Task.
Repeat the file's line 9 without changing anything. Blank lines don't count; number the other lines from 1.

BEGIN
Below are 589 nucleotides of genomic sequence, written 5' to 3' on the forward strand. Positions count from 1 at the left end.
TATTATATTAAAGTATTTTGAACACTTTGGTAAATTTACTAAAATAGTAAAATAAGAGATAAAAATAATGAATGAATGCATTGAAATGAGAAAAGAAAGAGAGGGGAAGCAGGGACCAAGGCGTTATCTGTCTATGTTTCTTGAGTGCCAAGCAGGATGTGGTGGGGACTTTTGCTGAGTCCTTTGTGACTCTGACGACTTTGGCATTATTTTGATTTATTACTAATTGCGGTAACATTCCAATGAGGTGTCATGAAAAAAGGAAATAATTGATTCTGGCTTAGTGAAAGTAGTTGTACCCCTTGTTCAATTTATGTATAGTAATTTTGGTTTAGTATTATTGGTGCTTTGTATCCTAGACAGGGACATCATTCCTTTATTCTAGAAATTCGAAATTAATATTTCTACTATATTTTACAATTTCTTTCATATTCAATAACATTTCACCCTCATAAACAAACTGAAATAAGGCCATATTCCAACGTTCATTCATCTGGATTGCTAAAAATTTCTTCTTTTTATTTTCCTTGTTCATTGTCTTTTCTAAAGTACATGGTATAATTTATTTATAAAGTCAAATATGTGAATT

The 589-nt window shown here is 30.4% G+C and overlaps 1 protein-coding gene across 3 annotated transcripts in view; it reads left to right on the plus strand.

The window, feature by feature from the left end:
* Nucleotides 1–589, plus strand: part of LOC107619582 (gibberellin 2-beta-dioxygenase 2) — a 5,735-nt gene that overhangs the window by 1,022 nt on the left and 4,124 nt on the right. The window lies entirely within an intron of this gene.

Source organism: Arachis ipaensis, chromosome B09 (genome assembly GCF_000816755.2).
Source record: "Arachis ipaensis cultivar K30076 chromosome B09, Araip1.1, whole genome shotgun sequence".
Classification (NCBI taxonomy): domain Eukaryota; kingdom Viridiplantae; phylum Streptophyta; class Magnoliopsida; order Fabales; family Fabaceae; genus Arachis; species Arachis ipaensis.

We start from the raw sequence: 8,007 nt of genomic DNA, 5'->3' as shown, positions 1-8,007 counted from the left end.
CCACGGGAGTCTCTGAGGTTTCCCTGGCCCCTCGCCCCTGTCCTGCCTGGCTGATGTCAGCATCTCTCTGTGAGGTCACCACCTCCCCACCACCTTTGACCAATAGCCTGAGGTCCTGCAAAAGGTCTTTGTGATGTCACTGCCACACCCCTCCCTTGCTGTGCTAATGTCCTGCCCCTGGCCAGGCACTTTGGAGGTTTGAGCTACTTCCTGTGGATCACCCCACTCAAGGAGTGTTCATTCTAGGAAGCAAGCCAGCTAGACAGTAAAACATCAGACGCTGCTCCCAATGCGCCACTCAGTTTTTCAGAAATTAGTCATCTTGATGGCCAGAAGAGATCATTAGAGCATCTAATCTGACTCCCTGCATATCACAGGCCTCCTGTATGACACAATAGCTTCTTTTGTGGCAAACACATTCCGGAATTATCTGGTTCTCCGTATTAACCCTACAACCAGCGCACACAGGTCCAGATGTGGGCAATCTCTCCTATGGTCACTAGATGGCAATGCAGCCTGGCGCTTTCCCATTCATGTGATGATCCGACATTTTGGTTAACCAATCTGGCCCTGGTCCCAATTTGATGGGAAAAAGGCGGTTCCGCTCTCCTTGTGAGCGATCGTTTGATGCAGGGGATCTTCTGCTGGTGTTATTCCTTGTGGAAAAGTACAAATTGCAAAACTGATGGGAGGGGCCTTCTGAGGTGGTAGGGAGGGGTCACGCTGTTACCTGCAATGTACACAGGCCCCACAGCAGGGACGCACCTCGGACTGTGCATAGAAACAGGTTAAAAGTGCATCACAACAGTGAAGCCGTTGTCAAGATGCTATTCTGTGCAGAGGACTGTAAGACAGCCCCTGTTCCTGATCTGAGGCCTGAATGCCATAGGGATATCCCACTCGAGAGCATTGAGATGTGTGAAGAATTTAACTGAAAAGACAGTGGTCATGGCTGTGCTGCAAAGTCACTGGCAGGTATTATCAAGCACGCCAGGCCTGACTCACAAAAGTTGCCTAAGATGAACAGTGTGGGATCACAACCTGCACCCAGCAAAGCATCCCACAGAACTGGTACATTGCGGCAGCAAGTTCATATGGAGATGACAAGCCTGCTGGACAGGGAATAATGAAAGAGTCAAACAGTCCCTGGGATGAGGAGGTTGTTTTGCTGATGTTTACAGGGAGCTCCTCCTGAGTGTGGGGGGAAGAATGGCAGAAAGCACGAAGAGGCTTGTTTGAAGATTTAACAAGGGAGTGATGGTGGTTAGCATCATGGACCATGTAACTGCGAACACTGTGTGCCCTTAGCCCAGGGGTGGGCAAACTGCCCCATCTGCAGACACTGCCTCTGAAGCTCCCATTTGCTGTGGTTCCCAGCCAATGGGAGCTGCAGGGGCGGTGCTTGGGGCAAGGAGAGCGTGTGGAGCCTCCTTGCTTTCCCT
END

We start from the raw sequence: 8,007 nt of genomic DNA, 5'->3' as shown, positions 1-8,007 counted from the left end.